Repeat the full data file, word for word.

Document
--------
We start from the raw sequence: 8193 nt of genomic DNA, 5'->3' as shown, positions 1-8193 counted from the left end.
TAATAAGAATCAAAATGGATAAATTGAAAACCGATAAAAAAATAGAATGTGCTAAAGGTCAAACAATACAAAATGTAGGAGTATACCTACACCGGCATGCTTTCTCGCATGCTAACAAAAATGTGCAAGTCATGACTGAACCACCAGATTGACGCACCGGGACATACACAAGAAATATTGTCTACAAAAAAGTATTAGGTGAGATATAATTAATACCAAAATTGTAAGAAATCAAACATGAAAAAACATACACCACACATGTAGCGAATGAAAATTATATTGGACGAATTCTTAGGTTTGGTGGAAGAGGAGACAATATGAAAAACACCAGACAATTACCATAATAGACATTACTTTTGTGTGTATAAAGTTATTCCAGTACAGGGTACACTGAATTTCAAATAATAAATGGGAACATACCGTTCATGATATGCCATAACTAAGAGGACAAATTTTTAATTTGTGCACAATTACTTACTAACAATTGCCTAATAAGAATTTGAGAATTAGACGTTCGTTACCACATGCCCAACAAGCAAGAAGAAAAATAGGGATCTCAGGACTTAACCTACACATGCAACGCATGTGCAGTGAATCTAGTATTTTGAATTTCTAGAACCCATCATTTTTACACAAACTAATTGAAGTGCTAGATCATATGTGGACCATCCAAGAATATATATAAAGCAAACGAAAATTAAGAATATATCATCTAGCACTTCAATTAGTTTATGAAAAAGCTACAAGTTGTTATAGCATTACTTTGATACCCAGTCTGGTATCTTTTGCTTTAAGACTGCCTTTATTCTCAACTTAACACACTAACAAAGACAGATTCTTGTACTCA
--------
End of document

We start from the raw sequence: 8193 nt of genomic DNA, 5'->3' as shown, positions 1-8193 counted from the left end.
TAATAAGAATCAAAATGGATAAATTGAAAACCGATAAAAAAATAGAATGTGCTAAAGGTCAAACAATACAAAATGTAGGAGTATACCTACACCGGCATGCTTTCTCGCATGCTAACAAAAATGTGCAAGTCATGACTGAACCACCAGATTGACGCACCGGGACATACACAAGAAATATTGTCTACAAAAAAGTATTAGGTGAGATATAATTAATACCAAAATTGTAAGAAATCAAACATGAAAAAACATACACCACACATGTAGCGAATGAAAATTATATTGGACGAATTCTTAGGTTTGGTGGAAGAGGAGACAATATGAAAAACACCAGACAATTACCATAATAGACATTACTTTTGTGTGTATAAAGTTATTCCAGTACAGGGTACACTGAATTTCAAATAATAAATGGGAACATACCGTTCATGATATGCCATAACTAAGAGGACAAATTTTTAATTTGTGCACAATTACTTACTAACAATTGCCTAATAAGAATTTGAGAATTAGACGTTCGTTACCACATGCCCAACAAGCAAGAAGAAAAATAGGGATCTCAGGACTTAACCTACACATGCAACGCATGTGCAGTGAATCTAGTATTTTGAATTTCTAGAACCCATCATTTTTACACAAACTAATTGAAGTGCTAGATCATATGTGGACCATCCAAGAATATATATAAAGCAAACGAAAATTAAGAATATATCATCTAGCACTTCAATTAGTTTATGAAAAAGCTACAAGTTGTTATAGCATTACTTTGATACCCAGTCTGGTATCTTTTGCTTTAAGACTGCCTTTATTCTCAACTTAACACACTAACAAAGACAGATTCTTGTACTCA